Drug misuse by children or any member of the family can have a corrosive effect on the children, parents and other family members. The effects of drug misuse can be emotional, medical, educational or psychiatric.
No amount of alcohol is safe for a woman to consume while pregnant. Alcohol consumption during pregnancy causes Fetal Alcohol Spectrum Disorders (FASDs) in children. Children with FASDs have certain characteristics, such as low body weight, poor coordination, hyperactive behaviour, poor memory, small head size and abnormal facial features. Such problems require lifelong rehabilitation and care, which will certainly affect the family.
Mental retardation and other mental dysfunctions have been linked to maternal drinking or the use of drugs during pregnancy. Anxiety and depressive disorders are also more common among adolescents and adults who were exposed to families where drugs were misused. For instance, adult addicts and alcoholics are more likely to have fathers or mothers who were alcoholics themselves. There is also a strong link between antisocial personality disorder (ASP) and dysfunctional homes where the use of drugs was commonplace.
Children from families with a history of substance abuse are more likely to have learning disabilities and exhibit antisocial behaviour, leading to truancy and delinquency. Also, children from such homes are more likely to miss school due to expulsion and institutionalisation. Children from dysfunctional homes may be too tired to concentrate on school activities due to the events in the home. This may affect their social lives and their ability to make friends because they may be too embarrassed to bring friends to their home.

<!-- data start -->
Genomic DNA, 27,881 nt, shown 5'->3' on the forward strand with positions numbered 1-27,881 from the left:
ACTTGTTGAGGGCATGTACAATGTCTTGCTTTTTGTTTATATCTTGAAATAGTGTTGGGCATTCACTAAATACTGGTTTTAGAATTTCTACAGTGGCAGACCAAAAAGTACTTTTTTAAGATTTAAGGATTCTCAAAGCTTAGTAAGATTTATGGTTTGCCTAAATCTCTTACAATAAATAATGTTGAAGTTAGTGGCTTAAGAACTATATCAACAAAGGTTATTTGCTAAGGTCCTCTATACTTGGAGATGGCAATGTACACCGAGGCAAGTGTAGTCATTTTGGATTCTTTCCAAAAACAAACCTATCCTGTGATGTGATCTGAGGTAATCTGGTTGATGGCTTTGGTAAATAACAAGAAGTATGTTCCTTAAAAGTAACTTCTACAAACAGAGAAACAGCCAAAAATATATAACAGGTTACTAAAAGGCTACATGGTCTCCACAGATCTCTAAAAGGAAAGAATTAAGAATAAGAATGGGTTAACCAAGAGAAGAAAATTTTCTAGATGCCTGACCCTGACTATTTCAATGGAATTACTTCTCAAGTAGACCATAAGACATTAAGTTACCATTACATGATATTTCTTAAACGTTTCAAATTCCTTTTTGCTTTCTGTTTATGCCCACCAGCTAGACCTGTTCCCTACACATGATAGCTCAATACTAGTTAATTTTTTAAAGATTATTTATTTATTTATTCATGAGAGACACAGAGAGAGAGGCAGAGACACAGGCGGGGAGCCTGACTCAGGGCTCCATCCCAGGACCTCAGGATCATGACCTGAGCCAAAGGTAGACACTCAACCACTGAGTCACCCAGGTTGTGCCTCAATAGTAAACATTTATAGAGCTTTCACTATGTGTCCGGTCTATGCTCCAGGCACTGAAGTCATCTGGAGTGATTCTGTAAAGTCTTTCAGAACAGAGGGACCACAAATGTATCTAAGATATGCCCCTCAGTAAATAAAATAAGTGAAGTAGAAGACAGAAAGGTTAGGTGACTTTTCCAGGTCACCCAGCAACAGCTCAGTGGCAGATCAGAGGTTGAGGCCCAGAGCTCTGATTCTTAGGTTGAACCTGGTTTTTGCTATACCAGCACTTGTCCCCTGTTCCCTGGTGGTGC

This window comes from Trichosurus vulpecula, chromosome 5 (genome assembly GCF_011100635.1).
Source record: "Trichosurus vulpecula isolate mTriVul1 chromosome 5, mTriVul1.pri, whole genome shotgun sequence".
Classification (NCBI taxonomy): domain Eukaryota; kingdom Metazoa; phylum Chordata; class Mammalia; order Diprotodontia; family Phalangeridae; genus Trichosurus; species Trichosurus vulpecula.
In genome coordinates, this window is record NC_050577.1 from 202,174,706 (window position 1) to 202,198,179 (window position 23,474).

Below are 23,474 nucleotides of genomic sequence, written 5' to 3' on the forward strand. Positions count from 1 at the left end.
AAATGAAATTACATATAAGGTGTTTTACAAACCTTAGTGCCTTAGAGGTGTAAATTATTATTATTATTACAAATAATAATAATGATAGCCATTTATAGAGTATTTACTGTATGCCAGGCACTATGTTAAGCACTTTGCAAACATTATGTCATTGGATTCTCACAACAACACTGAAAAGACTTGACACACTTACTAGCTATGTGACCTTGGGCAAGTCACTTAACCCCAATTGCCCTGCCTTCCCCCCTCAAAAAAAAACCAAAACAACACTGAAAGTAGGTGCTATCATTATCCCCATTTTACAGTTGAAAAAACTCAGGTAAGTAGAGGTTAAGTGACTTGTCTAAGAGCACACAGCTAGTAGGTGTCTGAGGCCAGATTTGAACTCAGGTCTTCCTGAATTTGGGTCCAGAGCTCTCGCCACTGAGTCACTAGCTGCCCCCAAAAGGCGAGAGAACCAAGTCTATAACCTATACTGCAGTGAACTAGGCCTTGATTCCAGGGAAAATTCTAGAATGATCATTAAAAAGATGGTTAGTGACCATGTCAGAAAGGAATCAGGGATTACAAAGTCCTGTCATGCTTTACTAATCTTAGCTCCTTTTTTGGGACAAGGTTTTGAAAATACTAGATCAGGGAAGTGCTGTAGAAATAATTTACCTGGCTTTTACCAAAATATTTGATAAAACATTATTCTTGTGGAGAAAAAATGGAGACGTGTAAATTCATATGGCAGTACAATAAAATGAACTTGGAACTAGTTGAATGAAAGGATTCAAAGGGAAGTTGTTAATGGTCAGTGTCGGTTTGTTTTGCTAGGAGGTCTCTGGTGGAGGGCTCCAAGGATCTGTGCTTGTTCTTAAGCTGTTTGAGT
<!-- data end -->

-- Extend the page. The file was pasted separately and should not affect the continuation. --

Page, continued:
Parents who have an alcohol or drug problem are very unpredictable. This affects the children because the rules are constantly changing, depending on the state of mind or the amount of drugs the parents have taken. These types of extreme mood swings can affect the child's ability to trust people and lead them to be distrustful of authority figures and adults in general, in a bid to protect themselves from being let down. Another consequence of the misuse of drugs in the family is the feeling of guilt that other family members feel toward the person taking the drugs. Family members may blame themselves for the person's behaviour and reason that it is due to something they did or didn't do. There is also a feeling of shame on the part of other members of the family, who will feel deeply embarrassed by having a drug addict in the family. Finally, another emotional consequence is the feeling of low esteem and insecurity arising from such a chaotic home environment.